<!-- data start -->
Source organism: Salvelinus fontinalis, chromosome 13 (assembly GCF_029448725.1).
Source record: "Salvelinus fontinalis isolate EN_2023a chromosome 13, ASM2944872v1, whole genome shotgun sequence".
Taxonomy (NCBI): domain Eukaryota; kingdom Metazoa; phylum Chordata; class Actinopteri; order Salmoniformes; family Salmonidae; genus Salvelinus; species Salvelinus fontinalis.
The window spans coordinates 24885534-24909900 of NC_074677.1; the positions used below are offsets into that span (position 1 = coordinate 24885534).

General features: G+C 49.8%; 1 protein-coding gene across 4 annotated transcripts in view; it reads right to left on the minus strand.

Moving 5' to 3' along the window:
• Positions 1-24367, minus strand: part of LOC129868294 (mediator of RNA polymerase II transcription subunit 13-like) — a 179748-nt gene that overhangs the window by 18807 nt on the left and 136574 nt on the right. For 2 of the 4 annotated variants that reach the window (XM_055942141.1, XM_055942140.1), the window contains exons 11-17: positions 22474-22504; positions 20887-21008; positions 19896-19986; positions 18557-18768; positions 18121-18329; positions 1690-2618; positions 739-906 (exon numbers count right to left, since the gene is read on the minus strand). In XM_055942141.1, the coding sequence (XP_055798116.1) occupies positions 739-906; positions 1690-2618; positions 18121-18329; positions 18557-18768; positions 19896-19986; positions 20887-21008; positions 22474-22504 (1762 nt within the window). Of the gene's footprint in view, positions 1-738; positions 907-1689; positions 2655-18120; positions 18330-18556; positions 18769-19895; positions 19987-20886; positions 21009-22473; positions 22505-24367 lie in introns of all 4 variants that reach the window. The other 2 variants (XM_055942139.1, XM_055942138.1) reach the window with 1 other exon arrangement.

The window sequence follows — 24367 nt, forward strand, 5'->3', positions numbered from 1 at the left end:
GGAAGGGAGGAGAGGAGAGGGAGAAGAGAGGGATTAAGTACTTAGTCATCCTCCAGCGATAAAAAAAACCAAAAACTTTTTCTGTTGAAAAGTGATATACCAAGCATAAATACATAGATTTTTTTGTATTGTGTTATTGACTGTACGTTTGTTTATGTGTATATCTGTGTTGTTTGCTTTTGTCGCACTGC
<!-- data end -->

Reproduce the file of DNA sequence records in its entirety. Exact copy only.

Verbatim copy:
Source organism: Salvelinus fontinalis, chromosome 13 (assembly GCF_029448725.1).
Source record: "Salvelinus fontinalis isolate EN_2023a chromosome 13, ASM2944872v1, whole genome shotgun sequence".
Taxonomy (NCBI): domain Eukaryota; kingdom Metazoa; phylum Chordata; class Actinopteri; order Salmoniformes; family Salmonidae; genus Salvelinus; species Salvelinus fontinalis.
The window spans coordinates 24885534-24909900 of NC_074677.1; the positions used below are offsets into that span (position 1 = coordinate 24885534).

General features: G+C 49.8%; 1 protein-coding gene across 4 annotated transcripts in view; it reads right to left on the minus strand.

Moving 5' to 3' along the window:
• Positions 1-24367, minus strand: part of LOC129868294 (mediator of RNA polymerase II transcription subunit 13-like) — a 179748-nt gene that overhangs the window by 18807 nt on the left and 136574 nt on the right. For 2 of the 4 annotated variants that reach the window (XM_055942141.1, XM_055942140.1), the window contains exons 11-17: positions 22474-22504; positions 20887-21008; positions 19896-19986; positions 18557-18768; positions 18121-18329; positions 1690-2618; positions 739-906 (exon numbers count right to left, since the gene is read on the minus strand). In XM_055942141.1, the coding sequence (XP_055798116.1) occupies positions 739-906; positions 1690-2618; positions 18121-18329; positions 18557-18768; positions 19896-19986; positions 20887-21008; positions 22474-22504 (1762 nt within the window). Of the gene's footprint in view, positions 1-738; positions 907-1689; positions 2655-18120; positions 18330-18556; positions 18769-19895; positions 19987-20886; positions 21009-22473; positions 22505-24367 lie in introns of all 4 variants that reach the window. The other 2 variants (XM_055942139.1, XM_055942138.1) reach the window with 1 other exon arrangement.

The window sequence follows — 24367 nt, forward strand, 5'->3', positions numbered from 1 at the left end:
GGAAGGGAGGAGAGGAGAGGGAGAAGAGAGGGATTAAGTACTTAGTCATCCTCCAGCGATAAAAAAAACCAAAAACTTTTTCTGTTGAAAAGTGATATACCAAGCATAAATACATAGATTTTTTTGTATTGTGTTATTGACTGTACGTTTGTTTATGTGTATATCTGTGTTGTTTGCTTTTGTCGCACTGC